CLARION – Clarion County Jail officials recently said they are anticipating the jail to have administered its first Vivitrol injection to an outgoing inmate by this time next month.

Vivitrol — a once-a-month injection that prevents its users from feeling the effects of heroin or other opioids — was just one of several drug-related topics discussed at the Nov. 9 meeting of the Prison Board.

Jail Warden Jeff Hornberger explained that after getting tips on what procedures work and don’t from other area jails which have seen success by offering the drug, he believes Clarion County Jail medical staff will be prepared to start offering Vivitrol to volunteering inmates upon their release from the Paint Township facility as early as next week.

“There’s one inmate I anticipate being released after the next gagnon [probation] hearings...who could be our first possible recipient,” Hornberger said, noting that before the injection can be administered, qualifying inmates must successfully pass liver checks and drug and alcohol screenings three days prior to their release.

Hornberger added that the first Vivitrol injection at the jail is “100 percent” covered by the drug company, with subsequent injections — provided once a month by a visiting Vivitrol van in the SMI parking lot — being covered by an individual’s private insurance or medical assistance upon their release.

“The statistics out there show it’s very successful,” he said, adding that the jail plans to work collaboratively with the county District Attorney’s office as well as Adult Probation to track the success rates of Vivitrol users following their release from jail.

Clarion County District Attorney and prison board member Mark Aaron said that while no one is declaring Vivitrol “a silver bullet” yet, he agrees that the option is definitely worth pursuing as it seems to effectively curb a user’s cravings.

“Everyone’s on board,” Aaron said. “Maybe there’s light at the end of the tunnel.”

In other business during the meeting, Hornberger reported that the local jail was recently faced with the serious possibility of being “overrun with prisoners” following a large county-wide drug bust, causing 10 out of the 16 individuals to be jailed in one day.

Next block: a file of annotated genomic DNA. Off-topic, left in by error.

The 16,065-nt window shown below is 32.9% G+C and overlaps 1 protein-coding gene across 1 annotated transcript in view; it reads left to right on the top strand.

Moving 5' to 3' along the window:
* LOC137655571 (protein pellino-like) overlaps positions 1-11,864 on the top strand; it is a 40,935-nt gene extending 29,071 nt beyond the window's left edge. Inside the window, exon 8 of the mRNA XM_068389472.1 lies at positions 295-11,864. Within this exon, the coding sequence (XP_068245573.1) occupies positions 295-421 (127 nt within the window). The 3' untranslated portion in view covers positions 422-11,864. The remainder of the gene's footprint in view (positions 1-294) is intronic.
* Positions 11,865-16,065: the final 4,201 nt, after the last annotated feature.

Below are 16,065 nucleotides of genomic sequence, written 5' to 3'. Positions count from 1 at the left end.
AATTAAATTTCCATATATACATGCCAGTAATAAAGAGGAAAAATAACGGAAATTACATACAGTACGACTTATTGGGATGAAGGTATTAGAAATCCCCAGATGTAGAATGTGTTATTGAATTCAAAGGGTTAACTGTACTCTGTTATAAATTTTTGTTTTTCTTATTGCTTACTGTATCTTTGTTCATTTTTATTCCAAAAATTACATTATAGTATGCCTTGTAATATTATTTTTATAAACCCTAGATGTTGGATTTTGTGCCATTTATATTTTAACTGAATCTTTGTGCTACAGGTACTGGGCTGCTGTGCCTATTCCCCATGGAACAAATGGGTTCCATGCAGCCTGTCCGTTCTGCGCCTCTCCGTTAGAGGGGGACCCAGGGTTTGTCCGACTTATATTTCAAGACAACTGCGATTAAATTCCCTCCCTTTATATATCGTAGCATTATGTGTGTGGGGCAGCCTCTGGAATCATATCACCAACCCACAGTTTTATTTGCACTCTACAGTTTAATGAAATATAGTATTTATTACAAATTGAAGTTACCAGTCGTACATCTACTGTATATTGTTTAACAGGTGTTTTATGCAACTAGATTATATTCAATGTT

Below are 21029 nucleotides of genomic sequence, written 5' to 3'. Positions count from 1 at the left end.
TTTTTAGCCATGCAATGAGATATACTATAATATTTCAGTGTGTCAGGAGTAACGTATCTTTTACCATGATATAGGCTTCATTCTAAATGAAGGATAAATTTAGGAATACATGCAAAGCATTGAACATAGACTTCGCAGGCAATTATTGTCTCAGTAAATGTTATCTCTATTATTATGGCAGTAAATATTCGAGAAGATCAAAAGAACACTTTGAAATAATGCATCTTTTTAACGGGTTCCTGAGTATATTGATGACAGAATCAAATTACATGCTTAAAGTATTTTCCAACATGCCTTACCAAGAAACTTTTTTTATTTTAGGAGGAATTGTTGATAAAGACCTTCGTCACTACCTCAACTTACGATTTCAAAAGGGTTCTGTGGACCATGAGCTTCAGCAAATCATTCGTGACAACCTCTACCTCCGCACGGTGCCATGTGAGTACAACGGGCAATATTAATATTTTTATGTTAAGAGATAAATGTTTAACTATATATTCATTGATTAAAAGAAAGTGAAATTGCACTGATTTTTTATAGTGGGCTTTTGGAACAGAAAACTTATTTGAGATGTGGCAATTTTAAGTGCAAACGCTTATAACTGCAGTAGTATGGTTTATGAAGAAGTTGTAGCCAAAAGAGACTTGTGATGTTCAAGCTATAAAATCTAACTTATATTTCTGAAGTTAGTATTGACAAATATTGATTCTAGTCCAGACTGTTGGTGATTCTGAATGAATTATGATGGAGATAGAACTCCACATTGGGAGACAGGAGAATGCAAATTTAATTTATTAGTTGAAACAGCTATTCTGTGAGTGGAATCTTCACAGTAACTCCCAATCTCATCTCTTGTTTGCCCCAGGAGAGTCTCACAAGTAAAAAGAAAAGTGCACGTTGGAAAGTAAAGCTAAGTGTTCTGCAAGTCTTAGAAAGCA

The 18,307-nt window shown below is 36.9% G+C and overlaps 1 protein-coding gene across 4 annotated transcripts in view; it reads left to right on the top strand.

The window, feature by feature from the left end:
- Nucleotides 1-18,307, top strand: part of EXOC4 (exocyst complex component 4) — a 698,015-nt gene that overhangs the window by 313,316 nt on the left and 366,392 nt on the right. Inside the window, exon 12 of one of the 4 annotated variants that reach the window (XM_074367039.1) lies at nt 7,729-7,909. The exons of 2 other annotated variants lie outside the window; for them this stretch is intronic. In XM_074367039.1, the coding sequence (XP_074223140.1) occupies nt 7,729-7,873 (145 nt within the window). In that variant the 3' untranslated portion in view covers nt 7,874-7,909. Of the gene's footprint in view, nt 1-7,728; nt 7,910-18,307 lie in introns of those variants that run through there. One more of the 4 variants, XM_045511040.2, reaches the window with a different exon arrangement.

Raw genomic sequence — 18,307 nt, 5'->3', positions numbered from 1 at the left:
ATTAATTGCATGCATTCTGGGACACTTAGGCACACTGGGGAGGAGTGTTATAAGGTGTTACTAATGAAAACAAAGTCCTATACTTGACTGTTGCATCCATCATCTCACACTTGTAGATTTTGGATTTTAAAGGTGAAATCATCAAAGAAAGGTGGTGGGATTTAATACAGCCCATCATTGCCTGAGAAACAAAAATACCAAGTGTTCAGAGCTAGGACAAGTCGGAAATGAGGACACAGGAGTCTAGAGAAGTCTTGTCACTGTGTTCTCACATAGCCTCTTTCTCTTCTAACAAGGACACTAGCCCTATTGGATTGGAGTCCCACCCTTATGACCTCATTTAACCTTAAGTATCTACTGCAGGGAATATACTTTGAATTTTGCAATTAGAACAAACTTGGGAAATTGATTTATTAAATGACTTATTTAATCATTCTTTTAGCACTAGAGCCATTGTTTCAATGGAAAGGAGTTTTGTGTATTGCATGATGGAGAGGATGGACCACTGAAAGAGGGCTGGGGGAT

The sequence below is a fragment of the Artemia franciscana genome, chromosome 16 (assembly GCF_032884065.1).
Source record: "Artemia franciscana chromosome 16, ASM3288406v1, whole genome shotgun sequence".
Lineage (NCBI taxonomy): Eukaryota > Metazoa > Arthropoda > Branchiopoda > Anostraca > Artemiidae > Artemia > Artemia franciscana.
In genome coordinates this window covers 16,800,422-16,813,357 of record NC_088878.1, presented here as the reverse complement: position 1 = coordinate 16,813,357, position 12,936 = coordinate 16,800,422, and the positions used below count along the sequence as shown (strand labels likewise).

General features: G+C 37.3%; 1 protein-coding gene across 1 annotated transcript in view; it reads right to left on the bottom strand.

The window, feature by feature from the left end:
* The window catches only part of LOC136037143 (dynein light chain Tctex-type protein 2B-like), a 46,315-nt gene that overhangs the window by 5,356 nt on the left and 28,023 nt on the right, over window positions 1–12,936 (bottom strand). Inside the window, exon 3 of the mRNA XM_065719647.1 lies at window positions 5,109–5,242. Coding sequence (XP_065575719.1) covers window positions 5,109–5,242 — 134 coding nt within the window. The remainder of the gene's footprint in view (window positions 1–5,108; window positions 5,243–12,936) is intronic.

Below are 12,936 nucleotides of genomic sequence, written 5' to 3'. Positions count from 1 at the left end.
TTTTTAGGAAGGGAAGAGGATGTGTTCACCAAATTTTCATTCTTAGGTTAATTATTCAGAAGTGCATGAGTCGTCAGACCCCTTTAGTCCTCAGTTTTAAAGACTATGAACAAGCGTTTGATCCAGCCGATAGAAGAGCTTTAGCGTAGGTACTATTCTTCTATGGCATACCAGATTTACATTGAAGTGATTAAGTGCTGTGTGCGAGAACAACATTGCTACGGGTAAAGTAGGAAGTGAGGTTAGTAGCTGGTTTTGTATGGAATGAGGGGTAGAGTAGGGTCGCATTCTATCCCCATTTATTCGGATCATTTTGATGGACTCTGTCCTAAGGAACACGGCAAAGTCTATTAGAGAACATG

“It keeps things hopping,” Hornberger said, noting the jail’s population on the day of the meeting to be 119 inmates.

Although still operating under budget, Hornberger said the increasing number of inmates continues to drive up the jail’s costs, especially in the line items of medical and food which currently have used 84 and 83 percent respectively of their yearly budgets.

“I don’t know what it is, but everyone wants to come to jail to have all their ailments fixed,” he continued, explaining that inmates cannot be denied necessary medical care. “We’re only doing what’s necessary.”

As one of the biggest medical expenses, Hornberger said he talked to the contracted jail psychiatrist about the possibility of curtailing costs by using alternative or generic medications in his treatment.

Another concern is the number of inmates who visit the dentist for tooth extractions, which oftentimes, Hornberger said, is the result of a pre-existing condition.

“I tell the doctor all the time that I don’t want them abstracting teeth unless its medically necessary,” Hornberger said. He noted that many inmates come in with “meth teeth” that are rotting out because of the chemicals used in the drug. “I don’t think we should be on the hook...that’s a preexisting condition. That’s something we didn’t create.”

Other Business

• The board gave approval for Aaron to use forfeiture funds to hang posters throughout the jail warning inmates and visitors of the consequences if they are caught bringing contraband into the facility.

Aaron said anyone caught attempting to bring in contraband could face a mandatory two-year state prison sentence.

• A memorandum of understanding with the Indiana County Prison was also approved. The MOU was put in place for emergencies in which Clarion would need additional inmate housing. As stated in the agreement, the cost for Indiana to house an inmate is $55 per day.

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